Trump is Running an Openly Racist CampaignRoundup
tags: racism, Donald Trump, 2020 Election
Max Boot, a Post columnist, is the Jeane J. Kirkpatrick senior fellow for national security studies at the Council on Foreign Relations and a global affairs analyst for CNN. He is the author of The Road Not Taken: Edward Lansdale and the American Tragedy in Vietnam, a finalist for the 2019 Pulitzer Prize in biography.
All dictators and would-be dictators need enemies — the more villainous the better — to justify their seizure of power. President Trump, an aspiring authoritarian, based his 2016 campaign on fomenting fear of Mexicans and Muslims. In 2018 his midterm campaign was based on (unsuccessful) scaremongering about caravans of refugees from Central America. So how will he stampede voters into supporting him this year?
The Islamic State’s caliphate no longer exists and, because of the pandemic, the U.S. borders are closed. There are no more caravans — or immigrants of any kind — for him to inveigh against. Terrorism continues to be a problem — white supremacist violence is on the rise, and last December a Saudi gunman with al-Qaeda links killed three service members in Pensacola, Fla. — but it no longer excites the kind of attention it once did.
There are bigger things to worry about — notably, a pandemic that has killed more Americans than those who died in all of our post-1945 wars combined and has caused unemployment to rise to its highest level since the 1930s. But, even as case numbers are hitting new highs, Trump has neither the ability nor the aptitude to battle this enemy. His response amounts to a combination of wishful thinking (“I think that, at some point, that’s going to sort of disappear, I hope,” he said last week) and fatalism (the White House’s new message is “Learn to live with it”).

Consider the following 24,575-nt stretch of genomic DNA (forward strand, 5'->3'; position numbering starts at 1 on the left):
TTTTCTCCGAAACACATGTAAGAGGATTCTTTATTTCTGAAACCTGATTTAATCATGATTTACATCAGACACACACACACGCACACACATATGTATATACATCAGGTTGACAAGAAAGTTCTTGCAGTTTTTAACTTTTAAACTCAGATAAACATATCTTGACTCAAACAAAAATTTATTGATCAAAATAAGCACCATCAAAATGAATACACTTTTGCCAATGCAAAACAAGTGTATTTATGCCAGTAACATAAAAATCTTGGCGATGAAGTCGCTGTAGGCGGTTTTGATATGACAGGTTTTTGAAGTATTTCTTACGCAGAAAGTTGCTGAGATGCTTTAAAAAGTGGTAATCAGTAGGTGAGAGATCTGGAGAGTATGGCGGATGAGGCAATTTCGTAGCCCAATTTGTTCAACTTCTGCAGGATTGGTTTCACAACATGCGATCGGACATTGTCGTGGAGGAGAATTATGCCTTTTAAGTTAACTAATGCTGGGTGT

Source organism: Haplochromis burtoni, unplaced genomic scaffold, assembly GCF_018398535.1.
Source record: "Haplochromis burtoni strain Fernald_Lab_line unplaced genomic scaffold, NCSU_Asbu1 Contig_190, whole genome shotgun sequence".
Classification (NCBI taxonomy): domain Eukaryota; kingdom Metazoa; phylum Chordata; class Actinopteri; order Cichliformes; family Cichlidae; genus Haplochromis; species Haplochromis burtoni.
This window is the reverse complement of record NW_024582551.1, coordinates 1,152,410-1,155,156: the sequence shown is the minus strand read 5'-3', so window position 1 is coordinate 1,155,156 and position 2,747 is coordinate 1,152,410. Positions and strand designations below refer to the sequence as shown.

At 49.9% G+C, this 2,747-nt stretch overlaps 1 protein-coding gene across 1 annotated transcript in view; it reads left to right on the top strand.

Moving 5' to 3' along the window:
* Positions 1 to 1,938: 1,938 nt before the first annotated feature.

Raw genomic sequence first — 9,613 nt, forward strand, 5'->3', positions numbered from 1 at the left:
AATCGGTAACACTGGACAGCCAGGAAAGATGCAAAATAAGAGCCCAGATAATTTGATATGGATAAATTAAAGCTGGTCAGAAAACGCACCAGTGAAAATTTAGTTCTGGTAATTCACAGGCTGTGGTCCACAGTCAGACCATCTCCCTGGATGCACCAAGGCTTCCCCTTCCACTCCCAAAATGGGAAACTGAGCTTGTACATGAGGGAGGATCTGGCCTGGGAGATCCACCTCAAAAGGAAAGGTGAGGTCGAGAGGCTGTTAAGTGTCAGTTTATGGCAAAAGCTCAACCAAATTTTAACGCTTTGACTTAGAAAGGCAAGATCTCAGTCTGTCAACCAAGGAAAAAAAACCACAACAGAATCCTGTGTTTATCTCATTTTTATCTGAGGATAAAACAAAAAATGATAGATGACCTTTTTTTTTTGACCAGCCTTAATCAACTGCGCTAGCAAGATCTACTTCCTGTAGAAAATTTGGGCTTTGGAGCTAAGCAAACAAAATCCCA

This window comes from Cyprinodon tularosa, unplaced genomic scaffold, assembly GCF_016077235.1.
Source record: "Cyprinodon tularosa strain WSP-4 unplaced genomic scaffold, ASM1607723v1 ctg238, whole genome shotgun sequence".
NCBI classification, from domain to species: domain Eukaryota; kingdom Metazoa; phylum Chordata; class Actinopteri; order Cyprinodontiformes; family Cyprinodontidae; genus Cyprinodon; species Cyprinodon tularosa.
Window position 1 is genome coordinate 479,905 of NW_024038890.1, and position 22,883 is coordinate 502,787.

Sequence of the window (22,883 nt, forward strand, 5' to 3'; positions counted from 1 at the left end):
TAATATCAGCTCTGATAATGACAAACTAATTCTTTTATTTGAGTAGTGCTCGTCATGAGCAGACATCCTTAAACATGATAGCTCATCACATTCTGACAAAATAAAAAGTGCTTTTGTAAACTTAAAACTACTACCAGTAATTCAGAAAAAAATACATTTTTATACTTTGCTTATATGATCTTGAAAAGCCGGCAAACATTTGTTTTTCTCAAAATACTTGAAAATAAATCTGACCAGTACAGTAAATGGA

In his Friday night speech at Mount Rushmore, Trump unveiled a new set of enemies that he prefers to battle instead until November. His supporters ignored the actual dangers they face as they packed in, mainly without masks, to listen to Trump inveigh against largely imaginary foes.
Trump warned of “a merciless campaign to wipe out our history, defame our heroes, erase our values and indoctrinate our children,” of “angry mobs,” and of a “cancel culture” that is “driving people from their jobs, shaming dissenters and demanding total submission from anyone who disagrees.” He described this as “the very definition of totalitarianism” — a word he struggled to pronounce. “The radical ideology attacking our country advances under the banner of social justice, but in truth, it would demolish both justice and society,” he warned darkly. “Their goal is not a better America; their goal is to end America.”
comments powered by Disqus
- The Danger Of Depoliticising Black Power Activism
- Trump Wants $5 Billion From TikTok Deal for History Project
- Donald Trump vs. the Ivy League: An Election-Year Battle
- How Jimi Hendrix, Racism and Grunge Intersect, 50 Years after the Guitarist’s Death
- Conservatives Are Already Whitewashing the Trump Years
- Capitalism Isn't Working Anymore. Here's How The Pandemic Could Change It Forever
- How the Black Vote Became a Monolith
- Dive Into John F. Kennedy’s Daily CIA Updates
- “Nationalism Will Run Roughshod Over Democracy”: What Can Nazi Germany Tell Us About Trump’s GOP? (Podcast)
- Stephen F. Cohen, Influential Historian of Russia, Dies at 81